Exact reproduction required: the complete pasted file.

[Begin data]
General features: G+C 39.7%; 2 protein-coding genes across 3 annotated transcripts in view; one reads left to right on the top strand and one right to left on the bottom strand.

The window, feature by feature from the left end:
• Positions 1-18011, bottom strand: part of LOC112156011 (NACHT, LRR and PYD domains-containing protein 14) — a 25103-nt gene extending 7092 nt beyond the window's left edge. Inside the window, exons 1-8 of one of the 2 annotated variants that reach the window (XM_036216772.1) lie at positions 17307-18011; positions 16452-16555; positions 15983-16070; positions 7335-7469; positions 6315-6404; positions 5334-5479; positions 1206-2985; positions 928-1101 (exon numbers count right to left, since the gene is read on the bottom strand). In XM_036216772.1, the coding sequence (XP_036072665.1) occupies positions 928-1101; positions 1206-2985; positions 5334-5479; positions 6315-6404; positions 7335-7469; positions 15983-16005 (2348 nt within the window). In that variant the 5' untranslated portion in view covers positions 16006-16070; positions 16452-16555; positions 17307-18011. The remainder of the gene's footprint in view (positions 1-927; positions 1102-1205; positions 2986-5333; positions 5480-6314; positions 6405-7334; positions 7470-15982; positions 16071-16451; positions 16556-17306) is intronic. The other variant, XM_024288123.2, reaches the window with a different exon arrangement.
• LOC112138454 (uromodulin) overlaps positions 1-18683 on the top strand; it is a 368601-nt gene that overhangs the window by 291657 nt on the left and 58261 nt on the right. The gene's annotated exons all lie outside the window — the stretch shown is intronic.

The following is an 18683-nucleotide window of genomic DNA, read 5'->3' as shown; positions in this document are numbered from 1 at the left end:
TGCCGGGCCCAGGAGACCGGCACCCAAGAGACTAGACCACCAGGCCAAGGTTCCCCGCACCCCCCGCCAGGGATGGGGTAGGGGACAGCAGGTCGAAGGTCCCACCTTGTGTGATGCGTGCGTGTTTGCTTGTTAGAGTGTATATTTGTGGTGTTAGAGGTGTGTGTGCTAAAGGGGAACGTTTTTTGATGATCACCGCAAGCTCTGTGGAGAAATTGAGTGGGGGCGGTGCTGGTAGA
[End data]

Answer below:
General features: G+C 39.7%; 2 protein-coding genes across 3 annotated transcripts in view; one reads left to right on the top strand and one right to left on the bottom strand.

The window, feature by feature from the left end:
• Positions 1-18011, bottom strand: part of LOC112156011 (NACHT, LRR and PYD domains-containing protein 14) — a 25103-nt gene extending 7092 nt beyond the window's left edge. Inside the window, exons 1-8 of one of the 2 annotated variants that reach the window (XM_036216772.1) lie at positions 17307-18011; positions 16452-16555; positions 15983-16070; positions 7335-7469; positions 6315-6404; positions 5334-5479; positions 1206-2985; positions 928-1101 (exon numbers count right to left, since the gene is read on the bottom strand). In XM_036216772.1, the coding sequence (XP_036072665.1) occupies positions 928-1101; positions 1206-2985; positions 5334-5479; positions 6315-6404; positions 7335-7469; positions 15983-16005 (2348 nt within the window). In that variant the 5' untranslated portion in view covers positions 16006-16070; positions 16452-16555; positions 17307-18011. The remainder of the gene's footprint in view (positions 1-927; positions 1102-1205; positions 2986-5333; positions 5480-6314; positions 6405-7334; positions 7470-15982; positions 16071-16451; positions 16556-17306) is intronic. The other variant, XM_024288123.2, reaches the window with a different exon arrangement.
• LOC112138454 (uromodulin) overlaps positions 1-18683 on the top strand; it is a 368601-nt gene that overhangs the window by 291657 nt on the left and 58261 nt on the right. The gene's annotated exons all lie outside the window — the stretch shown is intronic.

The following is an 18683-nucleotide window of genomic DNA, read 5'->3' as shown; positions in this document are numbered from 1 at the left end:
TGCCGGGCCCAGGAGACCGGCACCCAAGAGACTAGACCACCAGGCCAAGGTTCCCCGCACCCCCCGCCAGGGATGGGGTAGGGGACAGCAGGTCGAAGGTCCCACCTTGTGTGATGCGTGCGTGTTTGCTTGTTAGAGTGTATATTTGTGGTGTTAGAGGTGTGTGTGCTAAAGGGGAACGTTTTTTGATGATCACCGCAAGCTCTGTGGAGAAATTGAGTGGGGGCGGTGCTGGTAGA